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2010 NBMC Baja Adventure (updated)

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NBMC Baja Ride Spring 2010

By Brian Pecore

Every once in awhile, you get an offer that you just cannot refuse. It happened to me just recently. North Bay Motorcycle Club was planning to do another club ride in Baja and asked if I would help out as a guide. Oh, and also pay most of my expenses. They didn't have to ask me twice. Since I had missed out on the DirtDogs Thanksgiving ride, I was more than happy to jump in on this trip.

The plan was to ride Friday Feb 12th through Monday Feb 15th. Starting at Rancho Ojai, which is just outside of Tecate. We would ride to San Felipe, then to Mike's Sky Rancho and back to the start area. Next decision, how many riders would be going? A quick survey at the club and we had a tally of somewhere between 20 and 30 riders. Yikes! That is alot of riders to try and work with. Especially 12 hours away from home. As the trip got closer, the number of riders changed daily. Plus one, minus two, plus two, etc. etc. Finally, we got a final count. 25 riders total. This included the 6 DirtDogs that would be guides. In order to manage this amount of riders, we decided to split up into 3 groups. Dave Froman and Roger Fletcher in the Green group ( 9 riders). Dave Callagy and Mark Lagomarsino in the Red group ( 8 riders). Myself and Colin MacDonald in the Yellow group ( 8 riders). Preparation is always essential when you go riding, but I am always extra careful when I go on a ride like this. We would be out on our own (no chase truck) for multiple days. Factor in all the bikes, riders and potential issues that can come up and it starts to get a little stressfull. This winter, Baja has recieved some severe weather and we were recieving mixed reports on what we might expect for conditions. Everything from roads washed out, to guys getting helicoptered out of the snow, to dry lakebeds not being dry any more, etc, etc. Thankfully Baja.net's Jimmeege from San Felipe stepped up and gave us some up to date reports on the conditions. This allowed us to plan our routes around areas that might be impassable.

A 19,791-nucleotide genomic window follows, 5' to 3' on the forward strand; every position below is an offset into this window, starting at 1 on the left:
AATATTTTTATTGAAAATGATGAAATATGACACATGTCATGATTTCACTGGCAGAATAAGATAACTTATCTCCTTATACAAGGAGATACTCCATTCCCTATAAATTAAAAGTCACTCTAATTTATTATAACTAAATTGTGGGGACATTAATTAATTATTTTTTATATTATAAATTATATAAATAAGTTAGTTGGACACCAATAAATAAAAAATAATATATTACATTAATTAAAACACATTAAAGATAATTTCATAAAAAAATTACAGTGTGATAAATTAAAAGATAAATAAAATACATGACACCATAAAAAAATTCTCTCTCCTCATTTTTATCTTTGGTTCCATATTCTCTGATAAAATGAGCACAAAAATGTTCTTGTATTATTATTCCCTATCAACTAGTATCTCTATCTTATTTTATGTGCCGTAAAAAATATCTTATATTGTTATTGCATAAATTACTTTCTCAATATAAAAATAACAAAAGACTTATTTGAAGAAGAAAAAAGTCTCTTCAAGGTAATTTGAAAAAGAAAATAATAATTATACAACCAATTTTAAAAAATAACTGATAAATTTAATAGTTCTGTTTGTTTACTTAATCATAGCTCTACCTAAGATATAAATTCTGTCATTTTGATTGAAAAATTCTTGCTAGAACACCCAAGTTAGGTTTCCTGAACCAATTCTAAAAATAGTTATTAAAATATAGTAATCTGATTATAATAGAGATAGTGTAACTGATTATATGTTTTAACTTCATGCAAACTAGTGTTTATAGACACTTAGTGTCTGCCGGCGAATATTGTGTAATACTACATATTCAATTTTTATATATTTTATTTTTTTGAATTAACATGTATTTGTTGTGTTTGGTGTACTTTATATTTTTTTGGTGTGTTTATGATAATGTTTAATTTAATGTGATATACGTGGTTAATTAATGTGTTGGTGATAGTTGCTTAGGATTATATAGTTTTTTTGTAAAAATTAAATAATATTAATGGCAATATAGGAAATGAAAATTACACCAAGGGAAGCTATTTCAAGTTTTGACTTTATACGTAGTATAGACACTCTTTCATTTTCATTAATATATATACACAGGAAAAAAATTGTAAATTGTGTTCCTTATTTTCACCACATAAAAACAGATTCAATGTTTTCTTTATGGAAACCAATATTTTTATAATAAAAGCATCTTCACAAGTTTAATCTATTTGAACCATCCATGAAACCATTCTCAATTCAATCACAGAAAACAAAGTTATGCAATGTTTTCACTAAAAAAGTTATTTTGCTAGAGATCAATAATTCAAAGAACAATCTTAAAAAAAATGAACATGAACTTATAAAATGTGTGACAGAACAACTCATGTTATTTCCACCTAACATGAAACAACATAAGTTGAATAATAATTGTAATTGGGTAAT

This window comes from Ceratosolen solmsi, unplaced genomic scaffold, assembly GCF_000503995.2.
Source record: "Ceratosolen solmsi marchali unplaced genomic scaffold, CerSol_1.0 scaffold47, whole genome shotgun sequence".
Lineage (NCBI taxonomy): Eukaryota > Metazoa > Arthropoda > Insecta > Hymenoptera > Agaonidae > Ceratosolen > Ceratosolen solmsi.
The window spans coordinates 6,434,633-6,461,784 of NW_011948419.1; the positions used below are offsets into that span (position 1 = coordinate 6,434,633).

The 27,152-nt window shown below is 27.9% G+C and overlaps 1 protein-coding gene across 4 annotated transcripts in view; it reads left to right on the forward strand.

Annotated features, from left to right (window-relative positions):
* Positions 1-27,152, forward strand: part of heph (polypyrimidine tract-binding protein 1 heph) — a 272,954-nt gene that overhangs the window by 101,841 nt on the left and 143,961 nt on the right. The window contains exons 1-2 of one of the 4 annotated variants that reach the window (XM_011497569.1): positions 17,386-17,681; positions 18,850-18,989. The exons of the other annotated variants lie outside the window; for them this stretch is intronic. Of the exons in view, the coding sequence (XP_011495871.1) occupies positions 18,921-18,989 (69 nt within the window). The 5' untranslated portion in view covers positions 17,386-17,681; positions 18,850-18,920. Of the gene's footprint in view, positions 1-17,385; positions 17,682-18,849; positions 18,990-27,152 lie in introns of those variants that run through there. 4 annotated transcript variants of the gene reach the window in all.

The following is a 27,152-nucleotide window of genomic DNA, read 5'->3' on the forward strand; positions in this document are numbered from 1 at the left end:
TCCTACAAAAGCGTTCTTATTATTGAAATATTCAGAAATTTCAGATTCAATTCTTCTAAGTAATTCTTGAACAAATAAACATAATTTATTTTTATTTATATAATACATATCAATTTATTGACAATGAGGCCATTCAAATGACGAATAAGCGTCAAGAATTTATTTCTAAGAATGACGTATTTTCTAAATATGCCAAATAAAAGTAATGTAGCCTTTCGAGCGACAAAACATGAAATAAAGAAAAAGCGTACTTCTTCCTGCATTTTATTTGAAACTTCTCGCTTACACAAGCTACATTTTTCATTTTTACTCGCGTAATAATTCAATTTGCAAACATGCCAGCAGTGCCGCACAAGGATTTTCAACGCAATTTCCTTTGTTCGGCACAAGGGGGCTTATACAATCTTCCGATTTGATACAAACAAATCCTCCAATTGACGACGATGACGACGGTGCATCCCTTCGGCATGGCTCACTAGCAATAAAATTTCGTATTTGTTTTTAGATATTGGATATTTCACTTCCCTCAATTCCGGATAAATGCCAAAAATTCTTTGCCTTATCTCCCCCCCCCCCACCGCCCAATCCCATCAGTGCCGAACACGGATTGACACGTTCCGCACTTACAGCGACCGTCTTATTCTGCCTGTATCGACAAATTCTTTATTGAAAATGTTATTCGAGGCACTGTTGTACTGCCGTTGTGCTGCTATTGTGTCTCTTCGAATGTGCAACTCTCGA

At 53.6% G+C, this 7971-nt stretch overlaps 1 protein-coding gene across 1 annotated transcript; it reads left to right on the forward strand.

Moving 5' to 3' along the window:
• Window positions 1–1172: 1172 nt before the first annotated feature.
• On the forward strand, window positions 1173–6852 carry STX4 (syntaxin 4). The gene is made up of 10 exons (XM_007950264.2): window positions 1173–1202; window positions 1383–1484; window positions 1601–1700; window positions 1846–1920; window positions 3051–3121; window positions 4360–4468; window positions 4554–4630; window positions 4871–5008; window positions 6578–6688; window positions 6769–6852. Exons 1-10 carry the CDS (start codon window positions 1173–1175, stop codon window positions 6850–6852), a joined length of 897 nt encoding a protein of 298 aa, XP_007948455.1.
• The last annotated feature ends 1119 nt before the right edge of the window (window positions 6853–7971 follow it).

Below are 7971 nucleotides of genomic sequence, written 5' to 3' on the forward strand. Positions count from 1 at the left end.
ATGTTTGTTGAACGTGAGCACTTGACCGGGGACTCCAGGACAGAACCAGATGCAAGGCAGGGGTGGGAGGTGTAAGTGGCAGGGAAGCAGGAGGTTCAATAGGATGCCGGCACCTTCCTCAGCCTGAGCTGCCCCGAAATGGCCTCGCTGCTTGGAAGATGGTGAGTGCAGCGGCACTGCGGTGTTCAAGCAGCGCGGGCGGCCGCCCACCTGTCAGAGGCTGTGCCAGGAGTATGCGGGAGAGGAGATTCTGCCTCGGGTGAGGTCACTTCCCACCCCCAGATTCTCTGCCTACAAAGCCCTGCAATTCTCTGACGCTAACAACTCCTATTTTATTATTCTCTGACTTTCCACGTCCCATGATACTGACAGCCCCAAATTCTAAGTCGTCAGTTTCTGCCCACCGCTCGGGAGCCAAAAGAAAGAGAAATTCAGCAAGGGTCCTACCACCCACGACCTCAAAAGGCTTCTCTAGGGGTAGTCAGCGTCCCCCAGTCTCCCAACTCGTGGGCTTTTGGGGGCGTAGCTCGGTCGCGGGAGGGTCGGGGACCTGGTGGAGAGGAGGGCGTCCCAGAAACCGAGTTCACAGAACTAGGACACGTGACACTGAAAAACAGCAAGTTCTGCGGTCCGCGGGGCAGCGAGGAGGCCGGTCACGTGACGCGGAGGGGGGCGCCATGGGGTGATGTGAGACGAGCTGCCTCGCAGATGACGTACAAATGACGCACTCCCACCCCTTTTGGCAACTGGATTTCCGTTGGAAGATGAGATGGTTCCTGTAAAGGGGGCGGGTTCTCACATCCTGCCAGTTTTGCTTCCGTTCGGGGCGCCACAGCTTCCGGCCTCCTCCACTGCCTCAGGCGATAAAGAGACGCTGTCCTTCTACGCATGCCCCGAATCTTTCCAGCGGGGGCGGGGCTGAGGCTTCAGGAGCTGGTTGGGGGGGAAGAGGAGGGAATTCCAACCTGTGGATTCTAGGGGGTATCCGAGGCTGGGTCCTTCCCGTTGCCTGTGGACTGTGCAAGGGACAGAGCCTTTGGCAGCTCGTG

(To be continued)

Edited by CyclePro
Updated

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Day 1; We were to meet up at Rancho Ojai and be ready to ride at 9AM. After almost 30 years of driving from Santa Rosa to Baja, which is about 12 hours drive time. We have developed a system that we feel is the optimum way to travel. We take a motorhome and trailer that will hold 4 to 8 riders and their bikes. We drive all night, taking turns driving and arrive in the morning ready to ride. This time it was 5 riders and 5 bikes. At first, it sounds kind of crazy, but the benefits far out weigh the disadvantages. You don't have to take extra days of work for travel, you get to sleep in a bed, you drive a couple hour stint and you are there! We arrived right on schedule, about 7:30AM. Plenty of time to unload, get geared up, have a riders meeting and brief everyone on the days plans. One vehicle had already had an incident with the locals in Tecate, getting in a minor fender scrape and paying $100 for it to go away.

My group was the last to leave the parking area. We had planned on taking the most direct route, so we figured we would stay out of the way of the other groups. We hadn't even got to the first turnoff, when we see the other groups heading off the wrong direction. Minutes later, after they figured it out, they started to catch us. The groups started to get mixed together. This is something we had talked about and wanted to avoid. Luckily, we had placed a colored tape on each rider and bike to signify which group they were in. I had my group pull to the side and let the other groups pass. I did this just to keep the confusion to a minimum. Conditions were perfect. The temperature was comfortable and there was plenty of moisture in the ground. There were puddles, wash outs, high water marks and plenty of evidence of the previous storms. After seeing the damage, I am thankfull we weren't there during the big storm.